Start by swapping 20%-25% of the flour called for in your muffin recipe with buckwheat flour. If the recipe requires thorough beating rather than just stirring, add the buckwheat flour at the very end and beat it in very briefly, or just stir it in until just incorporated. If you get good results but wish for more buckwheat flavor, replace a little bit more of the flour with buckwheat flour next time.
For the muffins:
- 1 3/4 cups flour
- 1/4 teaspoon salt
- 1 tablespoon baking powder
- 2 tablespoons lemon powder (optional; you can add 1 teaspoon of lemon zest in its place, if you'd like)
- 1 egg
- 1/2 cup dark brown sugar
- 1/2 cup plain yogurt
- 1/4 cup vegetable oil
- 1/4 cup milk
- 1 1/2 cups fresh or frozen blueberries
For the streusel:
- 1/4 teaspoon cinnamon
- 1/4 cup flour
- 2 tablespoons packed dark brown sugar
- 2 tablespoons melted butter
Cooked Buckwheat Cereal or Porridge
Cook whole raw or toasted groats like rice: simmer 1 part raw or toasted groats covered in 2 parts water, until “grains” are tender (10-15 minutes), uncover, and then drain or cook off any excess water. Or, buy a package of buckwheat hot cereal (which is coarsely milled buckwheat groats) and cook according to the instructions on the package. Whole groats will cook up tender but slightly chewy and remain separate. If the groats were toasted (my favorite), the individual groats will be firmer and more separate, with a delightful nutty flavor; untoasted groats will be slightly gooier, and have a grassier flavor. Buckwheat cereal will cook up creamy and slightly sticky but with some texture—a bit like oatmeal made from rolled oats.
You can serve cooked buckwheat or buckwheat cereal with any kind of milk (almond milk is lovely)—or not. You can sweeten it with a drizzle of maple syrup (totally yummy) or honey or a sprinkling of brown sugar or add chopped dates, or dried cherries, raisins or dried fig pieces. Top with chopped walnuts or toasted pecans or hazelnuts, dried unsweetened coconut, or sliced bananas— go crazy and top it all with Double Toasted Crunchy Buckwheat Topping (keep reading).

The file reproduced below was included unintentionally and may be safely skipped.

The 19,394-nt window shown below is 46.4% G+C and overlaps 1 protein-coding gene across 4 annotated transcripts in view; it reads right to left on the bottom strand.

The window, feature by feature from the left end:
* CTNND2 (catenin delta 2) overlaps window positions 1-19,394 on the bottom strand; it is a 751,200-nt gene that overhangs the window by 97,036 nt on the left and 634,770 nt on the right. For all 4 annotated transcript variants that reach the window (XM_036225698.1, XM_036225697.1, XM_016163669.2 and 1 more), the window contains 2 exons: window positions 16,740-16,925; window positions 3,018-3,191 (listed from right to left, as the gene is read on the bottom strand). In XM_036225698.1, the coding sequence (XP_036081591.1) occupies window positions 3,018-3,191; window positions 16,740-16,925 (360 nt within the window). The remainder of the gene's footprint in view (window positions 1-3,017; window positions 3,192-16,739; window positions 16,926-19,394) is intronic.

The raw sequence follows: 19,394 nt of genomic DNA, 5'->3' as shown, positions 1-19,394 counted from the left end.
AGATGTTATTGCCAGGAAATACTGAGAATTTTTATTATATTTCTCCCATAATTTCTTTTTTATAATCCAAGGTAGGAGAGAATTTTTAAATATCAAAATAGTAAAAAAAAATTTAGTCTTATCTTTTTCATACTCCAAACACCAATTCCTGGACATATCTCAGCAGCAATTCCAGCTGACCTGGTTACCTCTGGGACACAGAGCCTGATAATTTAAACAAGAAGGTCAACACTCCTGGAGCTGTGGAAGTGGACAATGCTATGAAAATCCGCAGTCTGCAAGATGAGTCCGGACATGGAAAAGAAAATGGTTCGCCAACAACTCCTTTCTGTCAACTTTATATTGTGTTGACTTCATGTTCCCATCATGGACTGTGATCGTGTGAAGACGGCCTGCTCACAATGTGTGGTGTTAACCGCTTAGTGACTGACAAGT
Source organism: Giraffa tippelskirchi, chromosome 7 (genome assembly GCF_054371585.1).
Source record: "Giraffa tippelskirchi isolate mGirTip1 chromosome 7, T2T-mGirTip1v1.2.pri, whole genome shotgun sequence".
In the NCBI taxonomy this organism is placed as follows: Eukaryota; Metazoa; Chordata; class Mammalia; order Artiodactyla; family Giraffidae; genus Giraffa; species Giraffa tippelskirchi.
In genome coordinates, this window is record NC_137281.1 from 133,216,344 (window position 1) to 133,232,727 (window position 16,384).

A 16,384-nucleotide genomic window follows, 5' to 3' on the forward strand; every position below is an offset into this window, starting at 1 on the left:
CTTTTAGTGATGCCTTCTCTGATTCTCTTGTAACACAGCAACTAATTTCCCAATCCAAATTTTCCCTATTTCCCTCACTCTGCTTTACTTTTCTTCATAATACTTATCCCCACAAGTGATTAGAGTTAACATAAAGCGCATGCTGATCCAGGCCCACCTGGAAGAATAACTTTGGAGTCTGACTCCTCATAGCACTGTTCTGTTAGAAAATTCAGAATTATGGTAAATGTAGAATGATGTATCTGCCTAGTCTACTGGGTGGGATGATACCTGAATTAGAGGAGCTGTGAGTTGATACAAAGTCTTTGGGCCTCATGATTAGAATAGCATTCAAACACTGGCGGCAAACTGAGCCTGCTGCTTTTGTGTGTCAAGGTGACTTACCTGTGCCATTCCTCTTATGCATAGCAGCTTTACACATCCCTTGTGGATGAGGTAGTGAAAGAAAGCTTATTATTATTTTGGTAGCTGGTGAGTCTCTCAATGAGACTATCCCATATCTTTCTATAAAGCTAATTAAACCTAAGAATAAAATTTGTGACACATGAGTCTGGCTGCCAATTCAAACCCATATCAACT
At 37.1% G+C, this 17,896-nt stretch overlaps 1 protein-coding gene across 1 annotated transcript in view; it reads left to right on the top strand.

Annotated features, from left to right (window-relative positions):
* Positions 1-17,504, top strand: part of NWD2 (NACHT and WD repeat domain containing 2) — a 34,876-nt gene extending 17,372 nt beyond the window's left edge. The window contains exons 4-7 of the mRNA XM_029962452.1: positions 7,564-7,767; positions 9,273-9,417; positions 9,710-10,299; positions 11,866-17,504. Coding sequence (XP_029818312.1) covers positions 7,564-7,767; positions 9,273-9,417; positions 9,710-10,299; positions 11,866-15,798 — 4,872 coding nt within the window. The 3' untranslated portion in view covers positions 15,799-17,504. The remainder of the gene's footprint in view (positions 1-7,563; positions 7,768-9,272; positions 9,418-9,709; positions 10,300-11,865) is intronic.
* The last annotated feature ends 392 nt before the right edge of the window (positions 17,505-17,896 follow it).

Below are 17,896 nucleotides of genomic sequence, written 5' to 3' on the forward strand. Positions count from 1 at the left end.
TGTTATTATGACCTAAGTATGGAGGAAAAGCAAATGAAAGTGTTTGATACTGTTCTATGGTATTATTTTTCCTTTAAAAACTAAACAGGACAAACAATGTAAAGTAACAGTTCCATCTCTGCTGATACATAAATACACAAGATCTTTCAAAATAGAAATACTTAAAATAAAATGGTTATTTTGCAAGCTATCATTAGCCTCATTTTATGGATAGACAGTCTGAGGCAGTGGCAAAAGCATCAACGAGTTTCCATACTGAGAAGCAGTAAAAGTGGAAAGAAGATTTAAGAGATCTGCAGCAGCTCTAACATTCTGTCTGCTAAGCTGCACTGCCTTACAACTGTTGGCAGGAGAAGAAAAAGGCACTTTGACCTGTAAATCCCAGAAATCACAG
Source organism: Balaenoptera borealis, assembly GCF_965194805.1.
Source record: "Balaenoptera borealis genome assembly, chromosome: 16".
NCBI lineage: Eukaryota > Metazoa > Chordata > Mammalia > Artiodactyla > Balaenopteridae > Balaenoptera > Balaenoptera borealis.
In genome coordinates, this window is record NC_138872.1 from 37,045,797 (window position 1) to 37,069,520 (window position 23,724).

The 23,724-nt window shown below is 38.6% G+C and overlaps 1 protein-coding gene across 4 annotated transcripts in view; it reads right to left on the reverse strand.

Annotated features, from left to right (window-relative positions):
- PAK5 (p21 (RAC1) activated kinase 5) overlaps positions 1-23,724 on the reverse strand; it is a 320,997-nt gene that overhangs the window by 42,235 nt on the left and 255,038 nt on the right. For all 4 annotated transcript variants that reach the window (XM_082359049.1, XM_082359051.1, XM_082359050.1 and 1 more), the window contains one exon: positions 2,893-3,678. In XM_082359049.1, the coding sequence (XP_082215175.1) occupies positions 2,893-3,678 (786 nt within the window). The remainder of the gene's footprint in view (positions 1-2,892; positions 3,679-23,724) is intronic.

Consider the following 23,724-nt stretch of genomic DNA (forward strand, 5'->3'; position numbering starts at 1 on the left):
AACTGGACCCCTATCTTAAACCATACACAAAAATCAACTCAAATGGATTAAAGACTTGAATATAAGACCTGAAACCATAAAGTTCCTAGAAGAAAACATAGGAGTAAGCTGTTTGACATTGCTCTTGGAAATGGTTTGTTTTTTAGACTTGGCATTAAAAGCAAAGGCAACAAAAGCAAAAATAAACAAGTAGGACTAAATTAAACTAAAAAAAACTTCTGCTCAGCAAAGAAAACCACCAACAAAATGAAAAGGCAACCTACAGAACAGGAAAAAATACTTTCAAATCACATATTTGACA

- 2 cups raw buckwheat groats, soaked overnight, drained, and rinsed
- 1 cup almond milk
- 1/4 cup maple syrup
- 1 teaspoon cinnamon
- 1 vanilla bean, seeds scraped out, or 1 teaspoon vanilla extract
- 1 tablespoon ground flax meal
- Pinch sea salt
- 1/3 cup shredded, unsweetened coconut
Savory Buckwheat Breakfast (or Lunch or Dinner)
Cook toasted whole groats like rice, as described under porridge above. Stir in sautéed onions and mushrooms and season to taste with salt and pepper. Serve topped with fried or poached egg, sausages or bacon.
Substitute raw or toasted groats for the rolled oats in your overnight oats. If you need inspiration for stir-ins, check out the some of the flavor affinities for buckwheat.
Double Toasted Crunchy Buckwheat Topping
Buy toasted whole groats (kasha) and toast them again in a dry skillet, stirring constantly over medium heat until they are a shade darker than they started and starting to burst. Let cool and store in a jar. Use like toasted nuts: top cold or hot cereal, add to granola, sprinkle on salads, or add to cookie dough.
- 1/2 head red cabbage
- 1 medium beet (yellow or candy-striped is nice)
- Juice of 1 lemon, divided
- 1 tablespoon shio kombu or salted kombu, optional
- 1 teaspoon teaspoon dried hijiki seaweed
- 1 teaspoon ume vinegar or red wine vinegar
- 2 tablespoons sweet white miso paste
- 3 tablespoons tahini
- 1 teaspoon unseasoned rice vinegar
- 1 tablespoon shiro shoyu or light soy sauce
- 8 anchovy fillets, coarsely chopped
- 3 tablespoons neutral oil, like canola
- 1/2 cup kasha
- 2 tablespoons aonori seaweed, green seaweed, or finely shredded nori
- 2 tablespoons toasted white sesame seeds
If you like herbal tea, this one’s for you. Buckwheat tea is available in fancy teashops—but open the package and you will find it is nothing more than toasted buckwheat groats, exactly like those you can buy from the bulk bins in a good supermarket or natural foods store! Pour 6-8 ounces of boiling water over a tablespoon of toasted buckwheat groats (!) steep 5 minutes, strain, and enjoy. Yes Ma, that’s kasha in your teacup!
For more recipes using buckwheat, including breakfast-worthy Buckwheat Sour Cream Soufflés, see my book, Flavor Flours.